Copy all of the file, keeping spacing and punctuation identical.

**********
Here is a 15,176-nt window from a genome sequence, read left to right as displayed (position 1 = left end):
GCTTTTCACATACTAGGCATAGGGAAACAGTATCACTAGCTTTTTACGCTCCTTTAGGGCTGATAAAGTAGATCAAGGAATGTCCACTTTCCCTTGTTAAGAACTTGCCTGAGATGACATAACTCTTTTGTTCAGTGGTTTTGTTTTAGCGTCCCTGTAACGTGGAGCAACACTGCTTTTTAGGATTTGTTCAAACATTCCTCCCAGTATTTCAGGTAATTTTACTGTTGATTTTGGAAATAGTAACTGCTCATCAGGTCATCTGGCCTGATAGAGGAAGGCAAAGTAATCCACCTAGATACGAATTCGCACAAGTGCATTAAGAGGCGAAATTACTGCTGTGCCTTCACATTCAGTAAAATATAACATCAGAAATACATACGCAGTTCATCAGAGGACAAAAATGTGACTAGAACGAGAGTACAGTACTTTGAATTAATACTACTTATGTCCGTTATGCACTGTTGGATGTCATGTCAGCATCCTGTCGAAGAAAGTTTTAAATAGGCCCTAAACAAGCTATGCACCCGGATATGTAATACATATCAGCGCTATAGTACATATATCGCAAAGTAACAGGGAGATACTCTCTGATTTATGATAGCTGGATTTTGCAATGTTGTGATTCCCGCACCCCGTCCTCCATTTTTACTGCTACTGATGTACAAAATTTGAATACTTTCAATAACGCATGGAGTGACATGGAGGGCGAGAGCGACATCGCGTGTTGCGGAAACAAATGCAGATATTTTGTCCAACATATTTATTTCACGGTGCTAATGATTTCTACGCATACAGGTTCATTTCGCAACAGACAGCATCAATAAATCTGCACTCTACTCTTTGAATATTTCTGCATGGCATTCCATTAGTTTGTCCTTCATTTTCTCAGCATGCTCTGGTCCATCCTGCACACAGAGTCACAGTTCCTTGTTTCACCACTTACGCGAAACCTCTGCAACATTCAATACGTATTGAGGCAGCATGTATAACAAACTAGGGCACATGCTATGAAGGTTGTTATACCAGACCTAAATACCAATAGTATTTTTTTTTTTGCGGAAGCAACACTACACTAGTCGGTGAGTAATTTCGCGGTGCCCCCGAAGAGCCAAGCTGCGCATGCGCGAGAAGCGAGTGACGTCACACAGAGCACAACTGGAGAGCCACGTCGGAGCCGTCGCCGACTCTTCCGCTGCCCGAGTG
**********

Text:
Here is a 15,176-nt window from a genome sequence, read left to right as displayed (position 1 = left end):
GCTTTTCACATACTAGGCATAGGGAAACAGTATCACTAGCTTTTTACGCTCCTTTAGGGCTGATAAAGTAGATCAAGGAATGTCCACTTTCCCTTGTTAAGAACTTGCCTGAGATGACATAACTCTTTTGTTCAGTGGTTTTGTTTTAGCGTCCCTGTAACGTGGAGCAACACTGCTTTTTAGGATTTGTTCAAACATTCCTCCCAGTATTTCAGGTAATTTTACTGTTGATTTTGGAAATAGTAACTGCTCATCAGGTCATCTGGCCTGATAGAGGAAGGCAAAGTAATCCACCTAGATACGAATTCGCACAAGTGCATTAAGAGGCGAAATTACTGCTGTGCCTTCACATTCAGTAAAATATAACATCAGAAATACATACGCAGTTCATCAGAGGACAAAAATGTGACTAGAACGAGAGTACAGTACTTTGAATTAATACTACTTATGTCCGTTATGCACTGTTGGATGTCATGTCAGCATCCTGTCGAAGAAAGTTTTAAATAGGCCCTAAACAAGCTATGCACCCGGATATGTAATACATATCAGCGCTATAGTACATATATCGCAAAGTAACAGGGAGATACTCTCTGATTTATGATAGCTGGATTTTGCAATGTTGTGATTCCCGCACCCCGTCCTCCATTTTTACTGCTACTGATGTACAAAATTTGAATACTTTCAATAACGCATGGAGTGACATGGAGGGCGAGAGCGACATCGCGTGTTGCGGAAACAAATGCAGATATTTTGTCCAACATATTTATTTCACGGTGCTAATGATTTCTACGCATACAGGTTCATTTCGCAACAGACAGCATCAATAAATCTGCACTCTACTCTTTGAATATTTCTGCATGGCATTCCATTAGTTTGTCCTTCATTTTCTCAGCATGCTCTGGTCCATCCTGCACACAGAGTCACAGTTCCTTGTTTCACCACTTACGCGAAACCTCTGCAACATTCAATACGTATTGAGGCAGCATGTATAACAAACTAGGGCACATGCTATGAAGGTTGTTATACCAGACCTAAATACCAATAGTATTTTTTTTTTTGCGGAAGCAACACTACACTAGTCGGTGAGTAATTTCGCGGTGCCCCCGAAGAGCCAAGCTGCGCATGCGCGAGAAGCGAGTGACGTCACACAGAGCACAACTGGAGAGCCACGTCGGAGCCGTCGCCGACTCTTCCGCTGCCCGAGTG